WO2015086956A1  Nonintrusive measurement of the volume density of a phase in a part  Google Patents
Nonintrusive measurement of the volume density of a phase in a part Download PDFInfo
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 WO2015086956A1 WO2015086956A1 PCT/FR2014/053147 FR2014053147W WO2015086956A1 WO 2015086956 A1 WO2015086956 A1 WO 2015086956A1 FR 2014053147 W FR2014053147 W FR 2014053147W WO 2015086956 A1 WO2015086956 A1 WO 2015086956A1
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 matrix representation
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 specific phase
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 238000009740 moulding (composite fabrication) Methods 0 abstract claims description 20
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 239000000203 mixtures Substances 0 abstract claims description 6
 239000011162 core materials Substances 0 claims description 9
 238000000605 extraction Methods 0 claims description 5
 238000004364 calculation methods Methods 0 description 8
 239000000463 materials Substances 0 description 6
 238000003325 tomography Methods 0 description 6
 238000000034 methods Methods 0 description 5
 238000000354 decomposition Methods 0 description 3
 238000005365 production Methods 0 description 3
 238000004422 calculation algorithm Methods 0 description 2
 239000000969 carrier Substances 0 description 2
 238000007476 Maximum Likelihood Methods 0 description 1
 230000000903 blocking Effects 0 description 1
 239000000872 buffers Substances 0 description 1
 238000004590 computer program Methods 0 description 1
 230000001066 destructive Effects 0 description 1
 239000000727 fractions Substances 0 description 1
 239000003365 glass fiber Substances 0 description 1
 238000003384 imaging method Methods 0 description 1
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Classifications

 G—PHYSICS
 G06—COMPUTING; CALCULATING; COUNTING
 G06T—IMAGE DATA PROCESSING OR GENERATION, IN GENERAL
 G06T7/00—Image analysis
 G06T7/0002—Inspection of images, e.g. flaw detection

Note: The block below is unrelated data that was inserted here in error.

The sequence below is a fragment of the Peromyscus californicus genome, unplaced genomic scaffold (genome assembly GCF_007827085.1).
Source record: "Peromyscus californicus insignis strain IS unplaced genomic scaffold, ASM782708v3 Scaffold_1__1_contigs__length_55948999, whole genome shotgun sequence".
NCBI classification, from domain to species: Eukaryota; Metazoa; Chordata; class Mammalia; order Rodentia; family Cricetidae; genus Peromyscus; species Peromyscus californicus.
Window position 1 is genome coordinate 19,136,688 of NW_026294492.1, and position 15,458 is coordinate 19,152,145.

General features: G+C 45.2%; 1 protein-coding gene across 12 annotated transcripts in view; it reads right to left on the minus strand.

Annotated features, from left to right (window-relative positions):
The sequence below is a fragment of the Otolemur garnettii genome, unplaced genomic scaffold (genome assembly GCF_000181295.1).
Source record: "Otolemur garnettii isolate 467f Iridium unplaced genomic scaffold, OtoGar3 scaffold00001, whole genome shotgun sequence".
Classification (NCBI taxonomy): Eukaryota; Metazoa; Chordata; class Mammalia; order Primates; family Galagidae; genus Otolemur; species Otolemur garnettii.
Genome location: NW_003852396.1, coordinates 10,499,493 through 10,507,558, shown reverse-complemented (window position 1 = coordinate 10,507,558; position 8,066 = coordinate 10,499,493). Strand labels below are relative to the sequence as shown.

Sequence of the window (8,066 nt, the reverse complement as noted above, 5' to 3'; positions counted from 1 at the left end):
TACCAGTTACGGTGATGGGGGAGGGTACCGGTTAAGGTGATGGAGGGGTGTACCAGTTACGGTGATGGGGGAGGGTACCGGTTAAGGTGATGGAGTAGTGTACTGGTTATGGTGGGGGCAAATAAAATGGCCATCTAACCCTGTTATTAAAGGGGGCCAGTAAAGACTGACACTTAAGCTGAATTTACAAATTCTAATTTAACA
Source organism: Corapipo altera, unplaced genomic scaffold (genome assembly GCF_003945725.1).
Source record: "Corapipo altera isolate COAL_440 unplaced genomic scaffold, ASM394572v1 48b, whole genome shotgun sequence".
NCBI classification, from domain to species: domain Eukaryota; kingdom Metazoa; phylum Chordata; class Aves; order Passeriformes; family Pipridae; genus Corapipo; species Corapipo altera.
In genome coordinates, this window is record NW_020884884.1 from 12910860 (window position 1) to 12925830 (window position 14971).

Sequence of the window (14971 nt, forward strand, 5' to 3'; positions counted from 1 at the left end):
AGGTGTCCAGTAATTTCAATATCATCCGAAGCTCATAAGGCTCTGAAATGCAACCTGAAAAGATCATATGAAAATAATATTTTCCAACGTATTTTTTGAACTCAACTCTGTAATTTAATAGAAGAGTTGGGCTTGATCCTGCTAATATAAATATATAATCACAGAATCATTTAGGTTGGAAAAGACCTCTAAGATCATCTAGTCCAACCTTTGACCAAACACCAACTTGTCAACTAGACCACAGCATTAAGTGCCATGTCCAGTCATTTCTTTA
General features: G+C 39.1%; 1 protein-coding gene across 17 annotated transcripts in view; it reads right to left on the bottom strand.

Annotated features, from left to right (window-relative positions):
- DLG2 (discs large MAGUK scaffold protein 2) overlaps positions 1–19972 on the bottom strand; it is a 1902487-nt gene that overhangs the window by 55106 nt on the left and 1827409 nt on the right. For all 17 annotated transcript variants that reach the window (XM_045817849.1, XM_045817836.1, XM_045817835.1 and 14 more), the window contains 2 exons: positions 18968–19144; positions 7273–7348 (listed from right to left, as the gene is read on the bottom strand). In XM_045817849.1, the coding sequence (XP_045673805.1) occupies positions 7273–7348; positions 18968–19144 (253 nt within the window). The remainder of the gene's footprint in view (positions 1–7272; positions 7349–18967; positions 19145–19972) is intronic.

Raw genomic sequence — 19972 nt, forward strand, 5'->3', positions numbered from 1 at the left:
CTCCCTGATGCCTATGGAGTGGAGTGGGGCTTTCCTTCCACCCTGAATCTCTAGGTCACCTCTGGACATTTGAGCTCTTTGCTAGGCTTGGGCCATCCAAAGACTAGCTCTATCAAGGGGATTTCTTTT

G06T7/0004—Industrial image inspection

 G—PHYSICS
 G01—MEASURING; TESTING
 G01N—INVESTIGATING OR ANALYSING MATERIALS BY DETERMINING THEIR CHEMICAL OR PHYSICAL PROPERTIES
 G01N23/00—Investigating or analysing materials by the use of wave or particle radiation not covered by groups G01N3/00 – G01N17/00, G01N21/00 or G01N22/00
 G01N23/02—Investigating or analysing materials by the use of wave or particle radiation not covered by groups G01N3/00 – G01N17/00, G01N21/00 or G01N22/00 by transmitting the radiation through the material
 G01N23/04—Investigating or analysing materials by the use of wave or particle radiation not covered by groups G01N3/00 – G01N17/00, G01N21/00 or G01N22/00 by transmitting the radiation through the material and forming images of the material
 G01N23/046—Investigating or analysing materials by the use of wave or particle radiation not covered by groups G01N3/00 – G01N17/00, G01N21/00 or G01N22/00 by transmitting the radiation through the material and forming images of the material using tomography, e.g. computed tomography [CT]

 G—PHYSICS
 G06—COMPUTING; CALCULATING; COUNTING
 G06T—IMAGE DATA PROCESSING OR GENERATION, IN GENERAL
 G06T15/00—3D [Three Dimensional] image rendering
 G06T15/08—Volume rendering

 G—PHYSICS
 G01—MEASURING; TESTING
 G01N—INVESTIGATING OR ANALYSING MATERIALS BY DETERMINING THEIR CHEMICAL OR PHYSICAL PROPERTIES
 G01N2223/00—Investigating materials by wave or particle radiation
 G01N2223/40—Imaging
 G01N2223/401—Imaging image processing

 G—PHYSICS
 G01—MEASURING; TESTING
 G01N—INVESTIGATING OR ANALYSING MATERIALS BY DETERMINING THEIR CHEMICAL OR PHYSICAL PROPERTIES
 G01N2223/00—Investigating materials by wave or particle radiation
 G01N2223/40—Imaging
 G01N2223/419—Imaging computed tomograph

 G—PHYSICS
 G01—MEASURING; TESTING
 G01N—INVESTIGATING OR ANALYSING MATERIALS BY DETERMINING THEIR CHEMICAL OR PHYSICAL PROPERTIES
 G01N2223/00—Investigating materials by wave or particle radiation
 G01N2223/60—Specific applications or type of materials
 G01N2223/601—Specific applications or type of materials density profile

 G—PHYSICS
 G06—COMPUTING; CALCULATING; COUNTING
 G06T—IMAGE DATA PROCESSING OR GENERATION, IN GENERAL